Author: Adèle Geras
Publication: 2008 by Random House/Listening Library
Format: Audiobook narrated by Miriam Margolyes
Told from the point of view of the women of Troy, portrays the last weeks of the Trojan War, when women are sick of tending the wounded, men are tired of fighting, and bored gods and goddesses find ways to stir things up.
What I Thought About It . . .
This book served the craving I have for reading books about the Trojan War. I noticed it at the bookstore beside another title called Ithaka (which I just picked up from the library on my way home this afternoon), but due to my resolution to avoid purchasing new books that will add to my TBR pile I decided to employ the availability of my local library. I liked the book, and I liked the narrator. She did an excellent job of altering her voice for the different characters and giving life to her narration.
The story focuses on the two sisters, and the people in their lives for the most part. The bond of sisters is always interesting to read, but I don’t know that I liked seeing them get torn apart for the sake of a man, a mere boy in truth. I confess that I would have rather seen things turn out differently in the tangled web of hoped-for relationships. I rather hoped that Alastor would have gotten his throat cut in the upheaval following the Greeks making their way into Troy. Yes, I did not like him at all. He can’t even find the strength to move around on his own and yet he possesses enough strength to have sexual intercourse with Marpessa? But I did find amusement in the method he resorted to in order to survive the carnage when the city was sacked. As expected though in such a turbulent time, not everything wraps up nicely in the end as a neat little package. I think perhaps that I like that best about it. Although you’d almost expect there to be more tragedy… Yet there is hope born from the ashes on the horizon beyond the smoking ruins of a fallen city.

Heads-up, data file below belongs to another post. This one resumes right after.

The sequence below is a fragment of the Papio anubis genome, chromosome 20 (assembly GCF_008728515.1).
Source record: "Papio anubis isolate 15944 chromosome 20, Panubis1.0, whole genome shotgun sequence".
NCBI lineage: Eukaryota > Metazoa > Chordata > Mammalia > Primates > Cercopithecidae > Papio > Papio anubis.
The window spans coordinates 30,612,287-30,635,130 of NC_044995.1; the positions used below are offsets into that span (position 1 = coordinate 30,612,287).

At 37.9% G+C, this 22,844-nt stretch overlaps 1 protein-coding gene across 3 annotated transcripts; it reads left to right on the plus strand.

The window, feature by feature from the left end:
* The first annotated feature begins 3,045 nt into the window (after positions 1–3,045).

However, the chapters that I looked forward to the most were the ones that involved the Gossips, a trio of old women who have nothing better to do than… well, gossip. However, you hear about other things not mentioned elsewhere, such as how Odysseus was forced to come with the Greeks to Troy.
Still I wonder what the point of the gods speaking to mortals if they forget all about it the moment they turn their head or the god disappears? It was pretty easy to predict what god had appeared even before they introduced themself. But I think my favorite appearance came from Hades. Much like Homer’s The Iliad the gods are very much active in this telling! Aphrodite seems to hinder more than help things, or am I wrong?
It’s not the best telling of the Trojan War, but it’s a good addition for the young adult crowd.